Oblong Turtle -- Chelodina oblonga
Like other members of the Chelodina genus, Chelodina oblonga is carnivorous feeding on aquatic insects, small fish, shrimp, yabbies, tadpoles and frogs. (Cann, 1998). Carrion is also eaten. There are about 55 inland fishes while the macro-invertebrate fauna of inland waters of the south-west consists of 250-300 taxa (Lane et al., 2001).
Invertebrates common in water of south-west include water flea (Daphnia carinata), the ostracod (Candonocypris novaezelandiae), the hemipterans (Micronecta robusta and Agraptocorixa hirtifrons) and the chironomids (Polypedilum nubifer and Kiefferulus intertinctus). (Davis et al., 1993)
Right figure: Average temperature and precipitation
In captivity, hatchlings feed on mosquito larvae, water fleas (Daphnia) and fish. (McCutcheon, 1985) Young turtles may also eat aquatic plants (McCutcheon, 1985). The species is able to catch live prey as it has the fastest strike out of all true Chelodina species. (Thomson, 2004, pers. comm.) Even though the species' body temperature was observed to vary between 18°C and 31.0°C (Clay, 1981), it is recommended to keep the species in water with the temperature of 22-23°C in order to maintain optimal consumption and assimilation rates. Like many other Chelids, C. oblonga may increase its rate of digestion by maintaining high body temperature through aquatic basking in the warm top layer of the water. Apart from aquatic basking, the species has been observed basking out of the water as well, resting on woody debris that protrudes from the water surface.
Mating occurs in winter and spring (the southern hemisphere time). According to Kuchling (1988) males sexually mature at the carapace length of 140mm while females mature at the length of 160-170mm.
Bottom photo: Chelodina oblonga in the wild
Nesting occurs from September to January. According to Clay (1981), females begin to leave the water in search for a good nest site with the approach of a low pressure weather system promises some precipitation. When the female leaves the water she moves directly inland for a distance of 20 to 105 m and then begins looking for a nest site. Once the turtles have left the water, they are not easily disturbed. The turtles appear to choose sites that are open and free from thick vegetation for their nest sites. (Clay, 1981) Some nests have been found as far as 500m away from the nearest water body. The nest hole is 150-175mm deep and 37x50mm wide. (Burbidge, 1967) It takes about 15-25 minutes to dig up a nest. Females choose sandy soil as the optimal substrate. Depositing the eggs and filling up the nest may take up to 40 minutes. The actual nesting occurs in the afternoon or in the evening. Some females were observed to nest at night time. Two or three clutches are laid per season with 8-15 eggs in one clutch (Burbidge 1967, Clay 1981) and the maximum of 16 eggs recorded in one clutch. (Kuchling, 1988, 1989) Like many other Chelidae, C. oblonga female drops its shell hard onto the ground to compact the soil in the filled nest. (Clay, 1981)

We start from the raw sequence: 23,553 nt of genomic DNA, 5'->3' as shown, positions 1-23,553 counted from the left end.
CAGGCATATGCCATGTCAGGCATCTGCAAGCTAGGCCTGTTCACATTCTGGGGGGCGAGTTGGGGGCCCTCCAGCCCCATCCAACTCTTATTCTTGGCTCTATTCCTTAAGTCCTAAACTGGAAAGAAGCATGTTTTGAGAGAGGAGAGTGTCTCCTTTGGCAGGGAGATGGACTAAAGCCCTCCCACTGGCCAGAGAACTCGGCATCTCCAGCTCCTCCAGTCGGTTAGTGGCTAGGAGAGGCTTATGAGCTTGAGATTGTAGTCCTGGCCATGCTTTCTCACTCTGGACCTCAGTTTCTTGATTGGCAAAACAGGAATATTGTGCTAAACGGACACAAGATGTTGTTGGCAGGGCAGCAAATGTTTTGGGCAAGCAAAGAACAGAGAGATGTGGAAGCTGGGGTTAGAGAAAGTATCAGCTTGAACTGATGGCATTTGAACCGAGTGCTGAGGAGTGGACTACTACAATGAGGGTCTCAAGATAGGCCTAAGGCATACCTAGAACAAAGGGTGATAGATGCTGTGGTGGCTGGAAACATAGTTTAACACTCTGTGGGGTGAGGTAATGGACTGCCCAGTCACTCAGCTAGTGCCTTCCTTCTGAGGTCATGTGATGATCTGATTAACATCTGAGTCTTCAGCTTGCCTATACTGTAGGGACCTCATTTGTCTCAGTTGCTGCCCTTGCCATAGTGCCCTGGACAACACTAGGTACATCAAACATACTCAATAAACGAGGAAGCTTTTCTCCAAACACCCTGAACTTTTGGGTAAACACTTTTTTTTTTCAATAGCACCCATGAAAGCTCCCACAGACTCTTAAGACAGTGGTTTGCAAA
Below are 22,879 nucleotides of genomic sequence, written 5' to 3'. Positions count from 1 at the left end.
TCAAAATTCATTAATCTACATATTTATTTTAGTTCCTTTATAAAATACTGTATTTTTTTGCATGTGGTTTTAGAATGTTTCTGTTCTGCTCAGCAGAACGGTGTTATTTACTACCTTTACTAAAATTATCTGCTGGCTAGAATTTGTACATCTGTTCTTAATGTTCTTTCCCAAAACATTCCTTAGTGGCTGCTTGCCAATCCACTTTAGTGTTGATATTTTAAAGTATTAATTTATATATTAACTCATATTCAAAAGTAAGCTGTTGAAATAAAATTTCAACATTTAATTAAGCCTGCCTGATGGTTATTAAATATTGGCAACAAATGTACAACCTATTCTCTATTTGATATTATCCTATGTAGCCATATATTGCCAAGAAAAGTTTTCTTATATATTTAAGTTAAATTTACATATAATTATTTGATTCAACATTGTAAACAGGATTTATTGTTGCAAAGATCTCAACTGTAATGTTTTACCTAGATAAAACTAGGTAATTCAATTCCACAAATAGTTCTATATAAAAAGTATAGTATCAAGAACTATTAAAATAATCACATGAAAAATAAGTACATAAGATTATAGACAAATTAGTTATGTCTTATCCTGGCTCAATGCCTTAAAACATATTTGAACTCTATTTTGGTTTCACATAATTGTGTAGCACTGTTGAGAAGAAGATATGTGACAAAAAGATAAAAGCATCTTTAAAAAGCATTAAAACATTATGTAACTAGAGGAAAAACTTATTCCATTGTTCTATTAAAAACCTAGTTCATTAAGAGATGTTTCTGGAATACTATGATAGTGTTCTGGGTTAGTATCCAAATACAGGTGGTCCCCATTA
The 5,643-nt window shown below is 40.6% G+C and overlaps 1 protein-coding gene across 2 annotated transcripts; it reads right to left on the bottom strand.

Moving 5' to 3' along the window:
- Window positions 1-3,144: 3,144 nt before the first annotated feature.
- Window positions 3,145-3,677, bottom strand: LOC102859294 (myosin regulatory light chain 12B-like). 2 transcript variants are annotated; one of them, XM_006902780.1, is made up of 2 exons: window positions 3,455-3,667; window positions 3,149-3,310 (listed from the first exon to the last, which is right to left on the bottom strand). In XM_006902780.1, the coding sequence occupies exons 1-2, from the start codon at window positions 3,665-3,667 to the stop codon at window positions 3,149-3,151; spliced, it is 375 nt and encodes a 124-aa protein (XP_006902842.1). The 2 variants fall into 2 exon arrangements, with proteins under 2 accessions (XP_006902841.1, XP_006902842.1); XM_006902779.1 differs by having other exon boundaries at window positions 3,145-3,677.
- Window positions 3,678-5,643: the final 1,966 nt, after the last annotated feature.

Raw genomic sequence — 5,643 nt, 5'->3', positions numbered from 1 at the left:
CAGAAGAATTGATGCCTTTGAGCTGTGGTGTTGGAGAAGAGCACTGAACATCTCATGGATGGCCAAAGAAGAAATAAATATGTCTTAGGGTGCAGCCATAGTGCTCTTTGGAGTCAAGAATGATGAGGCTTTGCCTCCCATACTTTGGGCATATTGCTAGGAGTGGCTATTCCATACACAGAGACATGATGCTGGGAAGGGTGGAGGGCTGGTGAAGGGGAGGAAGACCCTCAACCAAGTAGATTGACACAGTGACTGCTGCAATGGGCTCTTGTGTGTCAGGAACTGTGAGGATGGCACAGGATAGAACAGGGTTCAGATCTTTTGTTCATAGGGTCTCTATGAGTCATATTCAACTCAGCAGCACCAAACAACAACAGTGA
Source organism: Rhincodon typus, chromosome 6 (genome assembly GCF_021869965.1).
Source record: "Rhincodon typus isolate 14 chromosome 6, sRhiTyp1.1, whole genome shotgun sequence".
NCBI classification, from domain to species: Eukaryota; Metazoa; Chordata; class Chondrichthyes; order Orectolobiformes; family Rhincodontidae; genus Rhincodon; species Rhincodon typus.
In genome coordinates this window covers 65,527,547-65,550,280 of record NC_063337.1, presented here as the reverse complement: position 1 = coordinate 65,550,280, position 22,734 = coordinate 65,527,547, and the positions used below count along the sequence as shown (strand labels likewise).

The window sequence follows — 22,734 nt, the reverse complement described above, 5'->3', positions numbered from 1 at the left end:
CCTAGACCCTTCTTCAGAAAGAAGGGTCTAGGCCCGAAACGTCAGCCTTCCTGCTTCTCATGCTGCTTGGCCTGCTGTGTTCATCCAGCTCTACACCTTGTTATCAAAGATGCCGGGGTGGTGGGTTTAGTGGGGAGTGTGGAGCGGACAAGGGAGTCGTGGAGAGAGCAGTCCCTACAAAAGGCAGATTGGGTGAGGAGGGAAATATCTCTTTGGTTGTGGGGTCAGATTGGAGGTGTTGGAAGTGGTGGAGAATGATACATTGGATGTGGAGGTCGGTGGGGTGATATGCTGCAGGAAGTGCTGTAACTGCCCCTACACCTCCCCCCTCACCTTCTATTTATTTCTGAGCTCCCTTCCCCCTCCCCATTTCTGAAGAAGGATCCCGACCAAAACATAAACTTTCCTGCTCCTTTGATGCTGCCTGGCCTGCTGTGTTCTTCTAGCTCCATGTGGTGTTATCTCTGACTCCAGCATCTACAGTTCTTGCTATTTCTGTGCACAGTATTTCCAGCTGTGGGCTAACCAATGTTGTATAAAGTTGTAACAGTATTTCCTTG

Eggs size varies from 30x18mm to 35x22mm while the weight can be anywhere between 6.5 and 11.5g. The mean length and weight of hatchlings is 31mm and 9.5g respectively. (Kuchling, 1988, 1989) The incubation period lasts from 200 to 230 days under natural conditions (Kuchling, 1988, 1989), but McCutcheon (1985) claims it took 291 days to hatch for eggs in a natural nest.
As part of their breeding cycle, female Oblong turtles
leave the lake each summer to lay their eggs in nearby areas. During this
time many of them are killed on the roads. In fact, road deaths and predation
are the major threat to the population of Chelodina oblonga. Contributing
factors to this are high roadside kerbs, which make it difficult for turtles
to leave the road, a lack of awareness of the movement of tortoises during
the breeding season, and the presence of feral predators such as the fox.
(Fox et al., 2004)
Strategies which have been implemented as a result of the previous management plan include the construction of ramps on the roadside kerbs and the erection of signs to warn drivers of the presence of turtles (Fox et al., 2004), however little success was achieved. A study by Giles (2001) suggested several methods of reducing turtle deaths but these proposals have failed to be transferred into reality. Beside road deaths and predation, another threat can be seen in severely reducing natural habitat due to the draining or filling of their swamps for agriculture.